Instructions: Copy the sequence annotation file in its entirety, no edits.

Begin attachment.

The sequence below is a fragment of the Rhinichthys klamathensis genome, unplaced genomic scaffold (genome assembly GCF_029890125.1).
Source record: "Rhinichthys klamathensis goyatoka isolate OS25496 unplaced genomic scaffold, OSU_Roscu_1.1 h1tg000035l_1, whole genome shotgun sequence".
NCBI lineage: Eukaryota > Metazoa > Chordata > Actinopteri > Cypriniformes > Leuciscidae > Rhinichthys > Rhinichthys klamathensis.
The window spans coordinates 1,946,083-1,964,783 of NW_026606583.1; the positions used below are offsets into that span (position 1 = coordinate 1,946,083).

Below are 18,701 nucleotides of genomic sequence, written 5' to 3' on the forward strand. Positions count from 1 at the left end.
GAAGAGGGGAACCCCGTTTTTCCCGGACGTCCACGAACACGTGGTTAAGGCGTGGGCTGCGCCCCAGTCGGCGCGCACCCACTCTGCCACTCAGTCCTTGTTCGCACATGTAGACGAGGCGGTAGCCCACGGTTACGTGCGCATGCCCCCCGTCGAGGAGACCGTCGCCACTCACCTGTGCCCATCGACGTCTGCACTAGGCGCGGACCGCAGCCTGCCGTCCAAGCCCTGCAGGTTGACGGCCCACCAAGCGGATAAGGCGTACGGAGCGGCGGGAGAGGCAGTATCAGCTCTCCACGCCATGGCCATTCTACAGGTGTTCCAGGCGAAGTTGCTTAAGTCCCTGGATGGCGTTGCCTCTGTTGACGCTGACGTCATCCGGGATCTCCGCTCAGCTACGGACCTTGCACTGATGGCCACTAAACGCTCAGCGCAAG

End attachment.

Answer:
The sequence below is a fragment of the Rhinichthys klamathensis genome, unplaced genomic scaffold (genome assembly GCF_029890125.1).
Source record: "Rhinichthys klamathensis goyatoka isolate OS25496 unplaced genomic scaffold, OSU_Roscu_1.1 h1tg000035l_1, whole genome shotgun sequence".
NCBI lineage: Eukaryota > Metazoa > Chordata > Actinopteri > Cypriniformes > Leuciscidae > Rhinichthys > Rhinichthys klamathensis.
The window spans coordinates 1,946,083-1,964,783 of NW_026606583.1; the positions used below are offsets into that span (position 1 = coordinate 1,946,083).

Below are 18,701 nucleotides of genomic sequence, written 5' to 3' on the forward strand. Positions count from 1 at the left end.
GAAGAGGGGAACCCCGTTTTTCCCGGACGTCCACGAACACGTGGTTAAGGCGTGGGCTGCGCCCCAGTCGGCGCGCACCCACTCTGCCACTCAGTCCTTGTTCGCACATGTAGACGAGGCGGTAGCCCACGGTTACGTGCGCATGCCCCCCGTCGAGGAGACCGTCGCCACTCACCTGTGCCCATCGACGTCTGCACTAGGCGCGGACCGCAGCCTGCCGTCCAAGCCCTGCAGGTTGACGGCCCACCAAGCGGATAAGGCGTACGGAGCGGCGGGAGAGGCAGTATCAGCTCTCCACGCCATGGCCATTCTACAGGTGTTCCAGGCGAAGTTGCTTAAGTCCCTGGATGGCGTTGCCTCTGTTGACGCTGACGTCATCCGGGATCTCCGCTCAGCTACGGACCTTGCACTGATGGCCACTAAACGCTCAGCGCAAG